Thesis Defense- Gabriel Maestas

11:00 AM - 12:00 PM
New Mexico Tech Weir Hall
801 Leroy Place, Socorro, NM
Weir 132

Phone: 5056811757



One of the primary challenges associated with manned deep space missions is the danger imposed on crew and sensitive electronics by ionizing radiation. There are multiple methods NASA has determined that reduce radiation exposure risk including decreasing transit time, adding active radiation shielding, and increasing passive shielding, among others. Of these methods, it has been determined that the addition of passive radiation shielding with multiuse materials is one of the most viable when considering size and weight constraints necessary for interplanetary travel. It is understood that hydrogen-dense materials perform exceptionally well for radiation shielding purposes, though the materials with the highest density of hydrogen tend to be difficult to implement, as they are: polyethylene, liquid water, and liquid hydrogen. Often discounted for use or retrofitted as an afterthought, the shielding capability of these materials is substantial and would provide noticeable benefits if applicable in multiuse materials.

            These hydrogen-dense materials have potential implementation in the Fluid-Filled Cellular Composite (FFCC) for improved radiation shielding capabilities over that of traditional shielding materials like lead, tantalum, and aluminum. The FFCC is a layered composite material inspired by the human skull, where skin layers surround a porous core whose interstitial space is filled with a fluid chosen on a mission-wise basis. From this biomimetic structure, as determined from prior testing, the FFCC has been found to have multiple functions including mechanical structure [1,2], acoustic dampening [1], high strain rate impact resistance [2], thermal management [8], and potential in radiation shielding [3]. As the skull maintains a strong housing and a safe, consistent environment for the mammalian brain, the FFCC can be designed to provide similar protection for crew on a spacecraft.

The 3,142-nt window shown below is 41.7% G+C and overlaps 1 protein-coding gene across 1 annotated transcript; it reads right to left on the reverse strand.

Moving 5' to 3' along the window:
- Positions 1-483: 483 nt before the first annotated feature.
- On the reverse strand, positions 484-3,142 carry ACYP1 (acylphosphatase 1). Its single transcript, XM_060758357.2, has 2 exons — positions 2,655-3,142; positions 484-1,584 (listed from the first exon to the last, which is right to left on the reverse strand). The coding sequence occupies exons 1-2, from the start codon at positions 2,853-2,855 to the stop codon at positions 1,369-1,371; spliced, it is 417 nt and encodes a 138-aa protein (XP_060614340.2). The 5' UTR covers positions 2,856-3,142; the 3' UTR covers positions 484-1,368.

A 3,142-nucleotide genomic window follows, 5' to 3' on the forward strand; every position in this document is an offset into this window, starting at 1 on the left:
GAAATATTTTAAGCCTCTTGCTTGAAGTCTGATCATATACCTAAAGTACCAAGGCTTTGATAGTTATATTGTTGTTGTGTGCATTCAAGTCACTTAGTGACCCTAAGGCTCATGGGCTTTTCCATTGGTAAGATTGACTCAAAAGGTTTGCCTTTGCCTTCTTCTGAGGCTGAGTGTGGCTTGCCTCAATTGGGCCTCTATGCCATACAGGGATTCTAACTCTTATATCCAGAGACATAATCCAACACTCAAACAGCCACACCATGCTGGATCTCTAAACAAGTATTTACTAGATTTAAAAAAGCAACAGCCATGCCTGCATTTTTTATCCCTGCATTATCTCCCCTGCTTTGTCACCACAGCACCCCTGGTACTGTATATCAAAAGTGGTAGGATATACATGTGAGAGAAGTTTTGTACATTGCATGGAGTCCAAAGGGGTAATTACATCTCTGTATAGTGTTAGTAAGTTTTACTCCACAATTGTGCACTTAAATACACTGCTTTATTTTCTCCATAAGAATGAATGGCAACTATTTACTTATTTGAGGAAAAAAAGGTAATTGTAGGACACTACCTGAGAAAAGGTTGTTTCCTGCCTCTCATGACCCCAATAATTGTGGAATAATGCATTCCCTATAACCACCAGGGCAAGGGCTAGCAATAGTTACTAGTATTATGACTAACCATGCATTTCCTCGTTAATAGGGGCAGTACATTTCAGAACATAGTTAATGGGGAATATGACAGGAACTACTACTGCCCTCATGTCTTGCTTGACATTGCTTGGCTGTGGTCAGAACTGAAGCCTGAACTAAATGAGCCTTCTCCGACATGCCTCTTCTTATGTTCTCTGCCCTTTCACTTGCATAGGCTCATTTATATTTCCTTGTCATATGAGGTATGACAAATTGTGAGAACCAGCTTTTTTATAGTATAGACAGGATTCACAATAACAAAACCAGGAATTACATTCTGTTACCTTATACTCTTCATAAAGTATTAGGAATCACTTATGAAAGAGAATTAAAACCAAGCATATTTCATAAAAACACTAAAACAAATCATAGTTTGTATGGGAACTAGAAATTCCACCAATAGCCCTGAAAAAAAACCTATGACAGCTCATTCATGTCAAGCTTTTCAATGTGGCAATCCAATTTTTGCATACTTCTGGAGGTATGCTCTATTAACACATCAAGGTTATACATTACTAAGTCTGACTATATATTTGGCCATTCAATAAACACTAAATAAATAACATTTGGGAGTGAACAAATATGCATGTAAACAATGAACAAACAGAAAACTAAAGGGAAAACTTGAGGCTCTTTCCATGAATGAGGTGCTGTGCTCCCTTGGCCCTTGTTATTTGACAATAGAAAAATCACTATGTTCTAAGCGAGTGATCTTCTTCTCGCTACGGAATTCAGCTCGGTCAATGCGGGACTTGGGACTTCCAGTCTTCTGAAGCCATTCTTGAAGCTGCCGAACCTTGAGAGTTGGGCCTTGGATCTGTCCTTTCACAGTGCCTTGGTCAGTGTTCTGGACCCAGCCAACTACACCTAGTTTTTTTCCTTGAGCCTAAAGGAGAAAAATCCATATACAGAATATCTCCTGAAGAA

One of the difficulties associated with prior investigations of the FFCC as well as other investigations of nonhomogeneous materials is in modeling the heterogenous layers for analysis in the Space Environment Information System (SPENVIS). In a past investigation, the fluid-filled porous core was modeled as multiple stacked layers of its homogenous components, however this method is suboptimal since layer order affects results in SPENVIS. This is remedied in the current investigation by use of a homogenization process, as discussed in Section Chapter 3, allowing for a more accurate analysis of the FFCC.

            Here, the FFCC has been considered for Total Ionizing Dose (TID) after shielding in a silicon detector by computation with the Multi-Layered Shielding Simulation (MULASSIS) tool from GEANT4 in SPENVIS. This has been done in an effort to model the FFCC radiation shielding capabilities in two space environments, Medium Earth Orbit and Interplanetary Space. It has been found that a variety of the tested FFCC compositions have outperformed traditional shielding materials by a Quality Function Deployment (QFD) methodology of shielding, density, and cost. Dependent on specific composition, the FFCC either meets or exceeds the shielding capability of polyethylene, the NASA standard for shielding materials, while maintaining its broad range of multifunctionality [4]. It is this combination of improved shielding with multifunctionality that advances the FFCC as a potential Mars-class material for use as a spacecraft structural layer or within an off-world habitat.